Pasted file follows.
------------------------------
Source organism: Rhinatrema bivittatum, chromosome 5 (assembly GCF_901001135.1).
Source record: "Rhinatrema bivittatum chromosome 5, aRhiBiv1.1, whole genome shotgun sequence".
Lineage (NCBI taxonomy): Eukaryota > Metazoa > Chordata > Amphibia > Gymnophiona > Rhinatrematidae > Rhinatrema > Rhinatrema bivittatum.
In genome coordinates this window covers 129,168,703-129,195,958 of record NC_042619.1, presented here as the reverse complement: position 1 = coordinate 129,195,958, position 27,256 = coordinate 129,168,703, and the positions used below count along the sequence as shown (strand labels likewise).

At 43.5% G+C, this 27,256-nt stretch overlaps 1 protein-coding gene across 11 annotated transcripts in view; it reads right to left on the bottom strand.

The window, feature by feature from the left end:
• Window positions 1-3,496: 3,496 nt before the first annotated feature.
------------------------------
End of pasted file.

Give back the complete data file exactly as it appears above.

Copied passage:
Source organism: Rhinatrema bivittatum, chromosome 5 (assembly GCF_901001135.1).
Source record: "Rhinatrema bivittatum chromosome 5, aRhiBiv1.1, whole genome shotgun sequence".
Lineage (NCBI taxonomy): Eukaryota > Metazoa > Chordata > Amphibia > Gymnophiona > Rhinatrematidae > Rhinatrema > Rhinatrema bivittatum.
In genome coordinates this window covers 129,168,703-129,195,958 of record NC_042619.1, presented here as the reverse complement: position 1 = coordinate 129,195,958, position 27,256 = coordinate 129,168,703, and the positions used below count along the sequence as shown (strand labels likewise).

At 43.5% G+C, this 27,256-nt stretch overlaps 1 protein-coding gene across 11 annotated transcripts in view; it reads right to left on the bottom strand.

The window, feature by feature from the left end:
• Window positions 1-3,496: 3,496 nt before the first annotated feature.